U. MICHIGAN (US) — Neurons are very good at what they do, picking out signals from a flood of information with more finesse than anyone ever realized, new research shows.
The findings, published in the journal PLoS Computational Biology, add to the basic knowledge of how neurons work and could lead to better ways to design brain implants used to treat neurological diseases such as Parkinson’s disease.
Researchers examined neuronal excitation using mathematical models and experiments using the squid giant axon—a long arm of a nerve cell that controls part of the water jet propulsion system in squid.
Neurons “can pick out a signal from hundreds of other, similar signals,” says Daniel Forger, associate professor of mathematics and a research assistant professor of computational medicine and bioinformatics at the University of Michigan.
Researchers discovered that neurons discriminate among signals based on the signals’ “shape” (how a signal changes over time) and, contrary to prior belief, their preference depends on context.
Often compared to transistors on a computer that search for and respond to one specific pattern, neurons are more complex—and are able to search for more than one signal at the same time. Their choice depends on what else is competing for their attention.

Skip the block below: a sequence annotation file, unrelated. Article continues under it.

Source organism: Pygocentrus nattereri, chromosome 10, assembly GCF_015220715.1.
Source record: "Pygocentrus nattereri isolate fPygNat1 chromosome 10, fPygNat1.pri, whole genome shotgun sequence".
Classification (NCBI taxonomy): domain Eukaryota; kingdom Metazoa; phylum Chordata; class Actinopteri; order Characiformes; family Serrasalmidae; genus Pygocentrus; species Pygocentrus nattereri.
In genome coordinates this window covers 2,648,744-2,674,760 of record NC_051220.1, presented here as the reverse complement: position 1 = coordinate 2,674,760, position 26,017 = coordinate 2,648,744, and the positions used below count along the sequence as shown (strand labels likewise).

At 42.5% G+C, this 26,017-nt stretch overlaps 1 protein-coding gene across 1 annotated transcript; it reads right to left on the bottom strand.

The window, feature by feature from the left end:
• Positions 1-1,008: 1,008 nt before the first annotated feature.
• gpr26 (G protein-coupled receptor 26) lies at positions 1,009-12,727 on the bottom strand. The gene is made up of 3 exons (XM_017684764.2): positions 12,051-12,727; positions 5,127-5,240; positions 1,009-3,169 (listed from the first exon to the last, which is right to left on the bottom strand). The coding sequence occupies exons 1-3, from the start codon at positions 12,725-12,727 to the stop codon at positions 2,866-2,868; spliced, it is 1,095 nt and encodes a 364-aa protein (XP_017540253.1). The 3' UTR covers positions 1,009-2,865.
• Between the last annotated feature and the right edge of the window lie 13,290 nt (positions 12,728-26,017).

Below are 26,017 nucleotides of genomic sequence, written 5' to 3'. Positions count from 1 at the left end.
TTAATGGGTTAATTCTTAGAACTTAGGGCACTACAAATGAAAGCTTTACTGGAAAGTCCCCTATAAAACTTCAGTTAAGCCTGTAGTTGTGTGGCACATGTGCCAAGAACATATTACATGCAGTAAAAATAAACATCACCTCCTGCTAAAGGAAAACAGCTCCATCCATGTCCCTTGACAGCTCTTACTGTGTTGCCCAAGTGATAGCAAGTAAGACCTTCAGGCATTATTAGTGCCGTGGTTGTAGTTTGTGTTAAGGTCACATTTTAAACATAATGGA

“We found that a neuron can prefer one signal—call it signal A—when compared with a certain group of signals, and a different signal—call it signal B—when compared with another group of signals,” Forger says. This is true even when signal A and signal B aren’t at all alike.
The findings could contribute in two specific ways to the design and use of brain implants in treating neurological disorders.
“First, our results determine the optimal signals to stimulate a neuron,” Forger says. “These signals are much more effective and require less battery power than what is currently used.” Such efficiency would translate into less frequent surgery to replace batteries in patients with brain implants.
“Second, we found that the optimal stimulus is context-dependent,” he says, “so the best signal will differ, depending on the part of the brain where the implant is placed.”
The research was funded by the Air Force Office of Scientific Research and the National Institutes of Health.
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